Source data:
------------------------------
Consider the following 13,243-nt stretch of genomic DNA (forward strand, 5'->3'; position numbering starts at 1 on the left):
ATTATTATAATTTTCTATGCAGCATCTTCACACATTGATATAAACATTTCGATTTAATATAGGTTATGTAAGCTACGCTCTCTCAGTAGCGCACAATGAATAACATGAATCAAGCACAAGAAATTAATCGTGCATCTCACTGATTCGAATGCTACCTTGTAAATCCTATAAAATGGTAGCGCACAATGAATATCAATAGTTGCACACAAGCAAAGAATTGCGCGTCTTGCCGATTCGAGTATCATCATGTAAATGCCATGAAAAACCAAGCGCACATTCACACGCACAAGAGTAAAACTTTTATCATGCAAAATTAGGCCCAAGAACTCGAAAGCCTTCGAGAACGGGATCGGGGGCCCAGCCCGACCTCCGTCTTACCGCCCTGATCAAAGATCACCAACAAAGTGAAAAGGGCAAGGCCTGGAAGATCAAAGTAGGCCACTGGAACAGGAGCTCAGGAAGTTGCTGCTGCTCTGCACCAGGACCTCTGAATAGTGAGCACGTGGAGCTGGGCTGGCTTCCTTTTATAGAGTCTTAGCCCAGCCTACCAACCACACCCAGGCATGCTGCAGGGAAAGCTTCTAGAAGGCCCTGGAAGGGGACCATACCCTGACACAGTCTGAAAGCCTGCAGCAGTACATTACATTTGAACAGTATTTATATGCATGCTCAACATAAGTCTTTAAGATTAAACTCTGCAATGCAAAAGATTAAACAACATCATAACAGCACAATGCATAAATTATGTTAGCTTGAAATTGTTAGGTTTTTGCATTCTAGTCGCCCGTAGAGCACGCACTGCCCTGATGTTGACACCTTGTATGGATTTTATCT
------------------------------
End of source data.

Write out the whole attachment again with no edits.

Consider the following 13,243-nt stretch of genomic DNA (forward strand, 5'->3'; position numbering starts at 1 on the left):
ATTATTATAATTTTCTATGCAGCATCTTCACACATTGATATAAACATTTCGATTTAATATAGGTTATGTAAGCTACGCTCTCTCAGTAGCGCACAATGAATAACATGAATCAAGCACAAGAAATTAATCGTGCATCTCACTGATTCGAATGCTACCTTGTAAATCCTATAAAATGGTAGCGCACAATGAATATCAATAGTTGCACACAAGCAAAGAATTGCGCGTCTTGCCGATTCGAGTATCATCATGTAAATGCCATGAAAAACCAAGCGCACATTCACACGCACAAGAGTAAAACTTTTATCATGCAAAATTAGGCCCAAGAACTCGAAAGCCTTCGAGAACGGGATCGGGGGCCCAGCCCGACCTCCGTCTTACCGCCCTGATCAAAGATCACCAACAAAGTGAAAAGGGCAAGGCCTGGAAGATCAAAGTAGGCCACTGGAACAGGAGCTCAGGAAGTTGCTGCTGCTCTGCACCAGGACCTCTGAATAGTGAGCACGTGGAGCTGGGCTGGCTTCCTTTTATAGAGTCTTAGCCCAGCCTACCAACCACACCCAGGCATGCTGCAGGGAAAGCTTCTAGAAGGCCCTGGAAGGGGACCATACCCTGACACAGTCTGAAAGCCTGCAGCAGTACATTACATTTGAACAGTATTTATATGCATGCTCAACATAAGTCTTTAAGATTAAACTCTGCAATGCAAAAGATTAAACAACATCATAACAGCACAATGCATAAATTATGTTAGCTTGAAATTGTTAGGTTTTTGCATTCTAGTCGCCCGTAGAGCACGCACTGCCCTGATGTTGACACCTTGTATGGATTTTATCT